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What you are doing via this exercise is laterally bending the horse. Lateral bending helps develop straightness aka evenness through the body. Lateral bending encourages the horse to engage (aka flex in all joints and increase pushing power) of his inside hind leg.

All this encourages prouder, rounder posture through the back, longer top line and shorter bottom line, more definite feel in your outside rein and softer feel in your inside rein – all this is otherwise known as the horse being on the bit.

You might find you are only able to keep such posture in the horse for several strides. Then maybe only on a 12-15m circle. Take your time. Your feel will improve. You will start feeling how much ‘go’ to add to repair lost rhythm, how much ‘whoa’ to ask for to stop the horse from running away from inside leg aid, how much left bend to ask for so your inside flexion happens almost by itself etc etc

Many a time, the rider’s position or inability to keep the horse “in front of the leg” when riding “straight” or in gaits other than trot (often easiest as the horse’s neck remains still and rhythm can be defined via rising to the trot) is what causes the horse to lose rhythm, suppleness, engagement and connection needed to remain “on the bit”.

You might say that one could simply ride a smaller circle in walk and larger in trot and think of the same elements as above. Maybe. I have, however, tested the square exercise on variety of riders from children to more advanced riders with green horses and the discipline of the square, the fact that they need to focus on exactness of the shape seems to make it work every single time.

Happy practicing 🙂

 

 

 

 

 

 

Question of the weekend: what good few top dressage horses have in common with Elena Mukhina? (answer at the bottom of the post)

By Wiola Grabowska

There was once a brilliant young girl who could do what others wouldn’t dream of trying. She had a coach and an ambitious management team and was going to the Olympics. Do take 6 minutes  to get to know her if you haven’t heard of her before, meet Elena

I’ve heard of Elena because, for better or worse, and despite the fact I purposefully focus on grassroots vs professional sport, I still like to follow the “top” in many different disciplines. Many non-sport-specific coaching methods are not that dissimilar across all sports and I find it interesting to learn beyond equestrianism.

This weekend, a dressage rider well known for using rollkur, won the third leg of the World Cup Dressage 2017/2018 Western European League.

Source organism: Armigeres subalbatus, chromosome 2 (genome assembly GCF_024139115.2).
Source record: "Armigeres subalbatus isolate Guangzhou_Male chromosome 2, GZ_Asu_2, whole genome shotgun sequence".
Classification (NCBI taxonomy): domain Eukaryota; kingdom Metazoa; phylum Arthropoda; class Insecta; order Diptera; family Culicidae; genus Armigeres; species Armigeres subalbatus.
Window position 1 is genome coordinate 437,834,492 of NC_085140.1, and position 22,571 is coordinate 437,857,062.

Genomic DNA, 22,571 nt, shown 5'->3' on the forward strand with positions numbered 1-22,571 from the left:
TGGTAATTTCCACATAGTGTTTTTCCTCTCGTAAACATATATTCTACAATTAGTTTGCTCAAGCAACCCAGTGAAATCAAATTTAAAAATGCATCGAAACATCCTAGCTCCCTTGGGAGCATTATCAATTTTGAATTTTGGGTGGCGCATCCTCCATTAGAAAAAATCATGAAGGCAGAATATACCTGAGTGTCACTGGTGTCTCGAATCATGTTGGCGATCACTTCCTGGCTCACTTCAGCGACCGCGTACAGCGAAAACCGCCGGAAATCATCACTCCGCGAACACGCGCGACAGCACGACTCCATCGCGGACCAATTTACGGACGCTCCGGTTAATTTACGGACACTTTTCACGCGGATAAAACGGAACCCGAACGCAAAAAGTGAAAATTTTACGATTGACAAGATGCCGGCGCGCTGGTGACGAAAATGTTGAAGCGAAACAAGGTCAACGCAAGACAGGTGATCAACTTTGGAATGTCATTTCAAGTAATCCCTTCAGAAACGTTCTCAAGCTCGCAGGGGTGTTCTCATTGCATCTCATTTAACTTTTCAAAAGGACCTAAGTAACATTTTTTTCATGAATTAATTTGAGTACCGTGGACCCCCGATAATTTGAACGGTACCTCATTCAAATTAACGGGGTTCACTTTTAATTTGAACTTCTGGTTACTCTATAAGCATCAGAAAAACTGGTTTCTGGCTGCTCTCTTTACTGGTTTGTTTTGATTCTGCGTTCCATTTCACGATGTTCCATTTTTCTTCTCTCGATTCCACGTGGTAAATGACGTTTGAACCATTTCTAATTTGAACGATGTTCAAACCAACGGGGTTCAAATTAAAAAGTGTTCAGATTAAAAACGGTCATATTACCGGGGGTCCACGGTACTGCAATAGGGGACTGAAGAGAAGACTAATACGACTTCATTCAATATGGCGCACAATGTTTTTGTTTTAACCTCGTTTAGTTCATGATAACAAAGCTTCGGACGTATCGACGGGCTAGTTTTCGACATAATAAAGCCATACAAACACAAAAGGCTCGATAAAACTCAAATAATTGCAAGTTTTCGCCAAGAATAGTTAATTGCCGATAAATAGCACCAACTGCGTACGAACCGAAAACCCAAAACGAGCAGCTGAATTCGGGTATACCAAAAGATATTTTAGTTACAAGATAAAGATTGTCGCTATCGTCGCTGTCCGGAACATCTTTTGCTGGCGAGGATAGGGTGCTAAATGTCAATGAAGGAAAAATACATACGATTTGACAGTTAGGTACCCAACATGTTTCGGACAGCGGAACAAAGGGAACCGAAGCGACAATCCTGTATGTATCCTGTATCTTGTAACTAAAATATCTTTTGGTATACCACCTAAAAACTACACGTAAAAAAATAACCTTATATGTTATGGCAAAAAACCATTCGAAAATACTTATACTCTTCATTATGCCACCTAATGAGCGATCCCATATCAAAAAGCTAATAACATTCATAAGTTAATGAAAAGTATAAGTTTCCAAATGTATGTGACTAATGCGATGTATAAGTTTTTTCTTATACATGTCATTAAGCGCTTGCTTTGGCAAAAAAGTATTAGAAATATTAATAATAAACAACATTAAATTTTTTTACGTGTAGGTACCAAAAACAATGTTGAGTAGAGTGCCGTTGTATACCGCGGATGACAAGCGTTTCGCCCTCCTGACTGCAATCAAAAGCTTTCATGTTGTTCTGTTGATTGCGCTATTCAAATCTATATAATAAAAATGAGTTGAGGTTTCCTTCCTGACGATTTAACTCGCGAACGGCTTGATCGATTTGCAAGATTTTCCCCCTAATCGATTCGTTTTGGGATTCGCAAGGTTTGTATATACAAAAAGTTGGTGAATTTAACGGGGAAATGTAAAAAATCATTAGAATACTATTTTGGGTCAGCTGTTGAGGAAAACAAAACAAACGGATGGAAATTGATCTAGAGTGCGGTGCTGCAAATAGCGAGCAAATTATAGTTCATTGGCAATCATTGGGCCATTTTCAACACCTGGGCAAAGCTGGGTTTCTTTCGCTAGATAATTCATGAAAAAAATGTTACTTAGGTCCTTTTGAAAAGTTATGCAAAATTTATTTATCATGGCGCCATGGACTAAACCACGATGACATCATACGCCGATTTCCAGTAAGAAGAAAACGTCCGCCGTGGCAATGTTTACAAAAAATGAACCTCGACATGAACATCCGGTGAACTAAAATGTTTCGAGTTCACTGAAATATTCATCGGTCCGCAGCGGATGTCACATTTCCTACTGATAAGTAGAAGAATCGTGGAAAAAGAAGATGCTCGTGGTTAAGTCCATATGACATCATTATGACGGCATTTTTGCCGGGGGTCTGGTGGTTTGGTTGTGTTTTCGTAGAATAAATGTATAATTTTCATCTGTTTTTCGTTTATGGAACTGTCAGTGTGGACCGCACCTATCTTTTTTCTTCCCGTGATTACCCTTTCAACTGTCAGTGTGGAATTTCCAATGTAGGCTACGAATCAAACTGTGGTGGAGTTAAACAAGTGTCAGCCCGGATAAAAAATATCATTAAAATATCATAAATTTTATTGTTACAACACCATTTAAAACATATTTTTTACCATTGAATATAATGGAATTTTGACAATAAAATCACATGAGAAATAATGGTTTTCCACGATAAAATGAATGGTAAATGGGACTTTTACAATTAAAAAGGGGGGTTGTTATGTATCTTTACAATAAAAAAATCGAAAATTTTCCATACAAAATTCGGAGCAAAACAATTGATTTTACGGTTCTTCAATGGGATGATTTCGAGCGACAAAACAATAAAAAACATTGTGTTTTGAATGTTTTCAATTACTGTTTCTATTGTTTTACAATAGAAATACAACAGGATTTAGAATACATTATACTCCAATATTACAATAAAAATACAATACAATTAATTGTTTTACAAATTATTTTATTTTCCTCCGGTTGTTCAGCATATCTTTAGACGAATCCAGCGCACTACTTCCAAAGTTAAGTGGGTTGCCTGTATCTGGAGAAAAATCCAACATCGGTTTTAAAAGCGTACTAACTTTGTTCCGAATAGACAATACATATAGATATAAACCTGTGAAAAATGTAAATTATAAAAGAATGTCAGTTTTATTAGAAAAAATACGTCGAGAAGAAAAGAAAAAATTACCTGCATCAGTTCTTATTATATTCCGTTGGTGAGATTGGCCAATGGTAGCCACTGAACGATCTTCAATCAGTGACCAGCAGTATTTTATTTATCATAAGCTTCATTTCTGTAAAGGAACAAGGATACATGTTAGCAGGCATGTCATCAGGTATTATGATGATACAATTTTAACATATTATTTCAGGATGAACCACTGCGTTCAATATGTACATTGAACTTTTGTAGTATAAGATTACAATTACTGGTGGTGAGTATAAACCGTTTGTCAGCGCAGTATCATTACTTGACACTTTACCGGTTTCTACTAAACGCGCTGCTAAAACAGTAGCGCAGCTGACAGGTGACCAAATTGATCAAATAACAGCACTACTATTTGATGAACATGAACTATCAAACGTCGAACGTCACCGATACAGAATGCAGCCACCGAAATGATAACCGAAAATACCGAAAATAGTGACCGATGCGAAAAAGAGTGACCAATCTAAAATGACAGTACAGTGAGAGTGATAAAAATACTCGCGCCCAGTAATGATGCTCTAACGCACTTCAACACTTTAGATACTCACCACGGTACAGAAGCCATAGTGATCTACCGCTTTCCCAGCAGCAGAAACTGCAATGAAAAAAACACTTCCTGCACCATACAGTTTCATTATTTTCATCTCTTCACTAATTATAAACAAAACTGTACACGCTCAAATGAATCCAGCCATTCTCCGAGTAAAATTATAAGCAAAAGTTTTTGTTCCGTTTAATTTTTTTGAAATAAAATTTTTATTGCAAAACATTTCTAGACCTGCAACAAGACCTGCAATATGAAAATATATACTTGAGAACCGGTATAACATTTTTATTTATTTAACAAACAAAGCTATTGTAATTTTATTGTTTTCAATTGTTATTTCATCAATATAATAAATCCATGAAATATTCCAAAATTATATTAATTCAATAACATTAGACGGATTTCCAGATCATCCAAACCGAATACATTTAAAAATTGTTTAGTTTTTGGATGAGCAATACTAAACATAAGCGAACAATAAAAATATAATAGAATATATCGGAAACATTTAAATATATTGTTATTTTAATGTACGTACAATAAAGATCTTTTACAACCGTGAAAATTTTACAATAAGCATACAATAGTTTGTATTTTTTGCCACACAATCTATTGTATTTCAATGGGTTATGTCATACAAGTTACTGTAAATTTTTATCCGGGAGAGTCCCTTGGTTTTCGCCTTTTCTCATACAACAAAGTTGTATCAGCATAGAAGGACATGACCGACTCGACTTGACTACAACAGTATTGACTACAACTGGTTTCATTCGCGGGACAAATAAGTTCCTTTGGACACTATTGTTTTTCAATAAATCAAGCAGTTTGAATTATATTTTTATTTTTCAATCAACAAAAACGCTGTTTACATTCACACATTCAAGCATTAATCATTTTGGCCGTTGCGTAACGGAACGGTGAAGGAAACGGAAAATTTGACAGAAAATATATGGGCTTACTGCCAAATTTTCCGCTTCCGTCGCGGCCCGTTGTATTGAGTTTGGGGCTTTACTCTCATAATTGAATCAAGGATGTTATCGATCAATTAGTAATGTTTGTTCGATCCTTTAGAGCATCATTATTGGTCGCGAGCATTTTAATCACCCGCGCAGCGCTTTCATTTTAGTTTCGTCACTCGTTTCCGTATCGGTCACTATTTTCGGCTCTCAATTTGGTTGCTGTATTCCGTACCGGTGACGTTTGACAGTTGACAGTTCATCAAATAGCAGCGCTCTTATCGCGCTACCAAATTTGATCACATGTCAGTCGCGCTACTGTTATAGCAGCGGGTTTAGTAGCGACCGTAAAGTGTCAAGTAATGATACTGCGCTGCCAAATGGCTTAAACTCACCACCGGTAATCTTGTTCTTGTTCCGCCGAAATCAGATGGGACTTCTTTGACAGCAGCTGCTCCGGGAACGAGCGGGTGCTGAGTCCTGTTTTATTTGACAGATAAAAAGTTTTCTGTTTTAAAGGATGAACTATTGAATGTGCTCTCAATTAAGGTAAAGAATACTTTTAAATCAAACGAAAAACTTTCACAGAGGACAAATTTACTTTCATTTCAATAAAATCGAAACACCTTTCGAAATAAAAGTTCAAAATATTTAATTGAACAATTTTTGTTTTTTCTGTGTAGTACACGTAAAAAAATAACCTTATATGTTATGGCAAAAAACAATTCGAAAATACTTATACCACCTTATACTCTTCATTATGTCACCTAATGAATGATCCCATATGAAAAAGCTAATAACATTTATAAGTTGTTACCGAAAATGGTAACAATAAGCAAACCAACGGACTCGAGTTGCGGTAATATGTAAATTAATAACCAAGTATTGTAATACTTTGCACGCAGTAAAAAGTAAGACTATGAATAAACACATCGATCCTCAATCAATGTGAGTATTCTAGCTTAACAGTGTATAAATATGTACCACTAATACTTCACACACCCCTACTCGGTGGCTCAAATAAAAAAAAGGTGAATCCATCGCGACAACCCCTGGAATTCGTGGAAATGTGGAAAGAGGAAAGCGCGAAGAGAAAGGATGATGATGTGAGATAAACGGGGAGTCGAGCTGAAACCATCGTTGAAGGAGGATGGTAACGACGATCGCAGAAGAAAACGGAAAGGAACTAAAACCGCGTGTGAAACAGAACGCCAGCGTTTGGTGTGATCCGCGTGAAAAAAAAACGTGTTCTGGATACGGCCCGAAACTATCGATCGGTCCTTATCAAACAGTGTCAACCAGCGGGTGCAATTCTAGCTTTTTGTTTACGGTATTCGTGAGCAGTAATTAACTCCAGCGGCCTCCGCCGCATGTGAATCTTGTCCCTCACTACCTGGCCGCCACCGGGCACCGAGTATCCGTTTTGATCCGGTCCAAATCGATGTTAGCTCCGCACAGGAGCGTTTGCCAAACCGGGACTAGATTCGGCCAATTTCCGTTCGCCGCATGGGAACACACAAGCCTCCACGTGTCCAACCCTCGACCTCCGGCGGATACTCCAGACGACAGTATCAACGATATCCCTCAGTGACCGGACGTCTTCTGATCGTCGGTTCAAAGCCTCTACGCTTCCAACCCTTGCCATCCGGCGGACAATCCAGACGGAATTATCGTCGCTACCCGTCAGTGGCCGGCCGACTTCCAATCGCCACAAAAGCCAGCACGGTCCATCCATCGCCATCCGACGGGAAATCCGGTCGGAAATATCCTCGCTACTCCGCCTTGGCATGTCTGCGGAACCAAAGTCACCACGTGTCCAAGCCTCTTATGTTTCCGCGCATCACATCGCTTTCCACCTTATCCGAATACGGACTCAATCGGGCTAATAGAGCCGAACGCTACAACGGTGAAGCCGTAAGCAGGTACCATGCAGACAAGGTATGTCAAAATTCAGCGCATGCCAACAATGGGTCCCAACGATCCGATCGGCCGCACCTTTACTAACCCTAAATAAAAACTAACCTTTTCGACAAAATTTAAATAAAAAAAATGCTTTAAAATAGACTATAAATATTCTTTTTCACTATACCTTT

There have been so many outcries, social media posts and online actions against rollkur and other abusive training methods yet riders who use them still win at the top of the game. The pursuit of impossible is so ingrained in our human nature that it overlooks everything on the way. If a body is able to do it, or we think it is, we will try to make it do – whether animal or human. Limits seemingly do not exists.

Considering a horse and rider in a competition are a sports team, even though riders of all levels have coaches, the rider is effectively a unique type of a coach to their horse. They are also a performance manager to the horse. They are actually, everything training related to that horse.

And that horse might as well be called Elena.

For refreshingly different communication and possibilities, you might want to watch these Olympic riders: Karen & David O’Connor – another level of communication

*Answer: They have the same kind of coach

Jasmine shares her thoughts on “Pony Racer” – one of the many fabulous equestrian stories published by Forelock Books

By Jasmine O’Brien

‘PONY RACER’ BY LUCY JOHNSON

Jasmine Pony Racer 1

I enjoyed this book because you never knew what was going to happen next and it ended in a positive way. My favourite character was Leo the pony because he understood how to make Tom happy and he always tried his best to please everyone. My favourite section of the book was when Tom and Leo won the race as the way it was written made you feel like you were there. I would recommend this book to others who like horses and ponies because it shows if you are patient and you practice you could reach your goal. I would rate this book five stars!

Jasmine Pony Racer 3
Jasmine and her loan pony, Gryffindor Amber Flame 


 

If you are on a hunt for Christmas gifts already as I know many of you are (!) and you have some pony/horse loving book enthusiasts among your family and friends, check out Forelock Books 🙂 I have ordered from Michelle before and the books are beautifully published, always arrive nicely packaged and make a wonderful gift 🙂

This is not a sponsored post. Just a genuine appreciation shout out to a lovely book publisher! 

Wiola